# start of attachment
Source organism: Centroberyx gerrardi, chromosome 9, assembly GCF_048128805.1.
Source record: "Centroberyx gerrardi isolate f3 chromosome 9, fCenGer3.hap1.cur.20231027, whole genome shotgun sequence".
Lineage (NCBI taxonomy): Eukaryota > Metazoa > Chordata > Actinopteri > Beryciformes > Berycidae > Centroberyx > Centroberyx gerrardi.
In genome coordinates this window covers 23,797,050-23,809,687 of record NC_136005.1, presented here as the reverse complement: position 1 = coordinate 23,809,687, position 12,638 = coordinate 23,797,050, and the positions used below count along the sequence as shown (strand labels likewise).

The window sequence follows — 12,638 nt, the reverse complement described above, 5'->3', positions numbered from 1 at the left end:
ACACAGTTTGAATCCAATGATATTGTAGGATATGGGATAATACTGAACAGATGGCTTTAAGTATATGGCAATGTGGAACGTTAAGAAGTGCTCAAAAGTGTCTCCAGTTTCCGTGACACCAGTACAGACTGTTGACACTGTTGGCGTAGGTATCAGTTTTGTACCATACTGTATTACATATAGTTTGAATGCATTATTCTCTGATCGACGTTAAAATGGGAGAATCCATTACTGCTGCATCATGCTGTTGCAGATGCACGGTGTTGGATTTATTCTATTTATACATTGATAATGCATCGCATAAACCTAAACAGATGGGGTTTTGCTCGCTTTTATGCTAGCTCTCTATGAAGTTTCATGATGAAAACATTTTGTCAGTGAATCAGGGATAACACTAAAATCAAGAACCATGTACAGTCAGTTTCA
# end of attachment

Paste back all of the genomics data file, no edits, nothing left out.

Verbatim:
Source organism: Centroberyx gerrardi, chromosome 9, assembly GCF_048128805.1.
Source record: "Centroberyx gerrardi isolate f3 chromosome 9, fCenGer3.hap1.cur.20231027, whole genome shotgun sequence".
Lineage (NCBI taxonomy): Eukaryota > Metazoa > Chordata > Actinopteri > Beryciformes > Berycidae > Centroberyx > Centroberyx gerrardi.
In genome coordinates this window covers 23,797,050-23,809,687 of record NC_136005.1, presented here as the reverse complement: position 1 = coordinate 23,809,687, position 12,638 = coordinate 23,797,050, and the positions used below count along the sequence as shown (strand labels likewise).

The window sequence follows — 12,638 nt, the reverse complement described above, 5'->3', positions numbered from 1 at the left end:
ACACAGTTTGAATCCAATGATATTGTAGGATATGGGATAATACTGAACAGATGGCTTTAAGTATATGGCAATGTGGAACGTTAAGAAGTGCTCAAAAGTGTCTCCAGTTTCCGTGACACCAGTACAGACTGTTGACACTGTTGGCGTAGGTATCAGTTTTGTACCATACTGTATTACATATAGTTTGAATGCATTATTCTCTGATCGACGTTAAAATGGGAGAATCCATTACTGCTGCATCATGCTGTTGCAGATGCACGGTGTTGGATTTATTCTATTTATACATTGATAATGCATCGCATAAACCTAAACAGATGGGGTTTTGCTCGCTTTTATGCTAGCTCTCTATGAAGTTTCATGATGAAAACATTTTGTCAGTGAATCAGGGATAACACTAAAATCAAGAACCATGTACAGTCAGTTTCA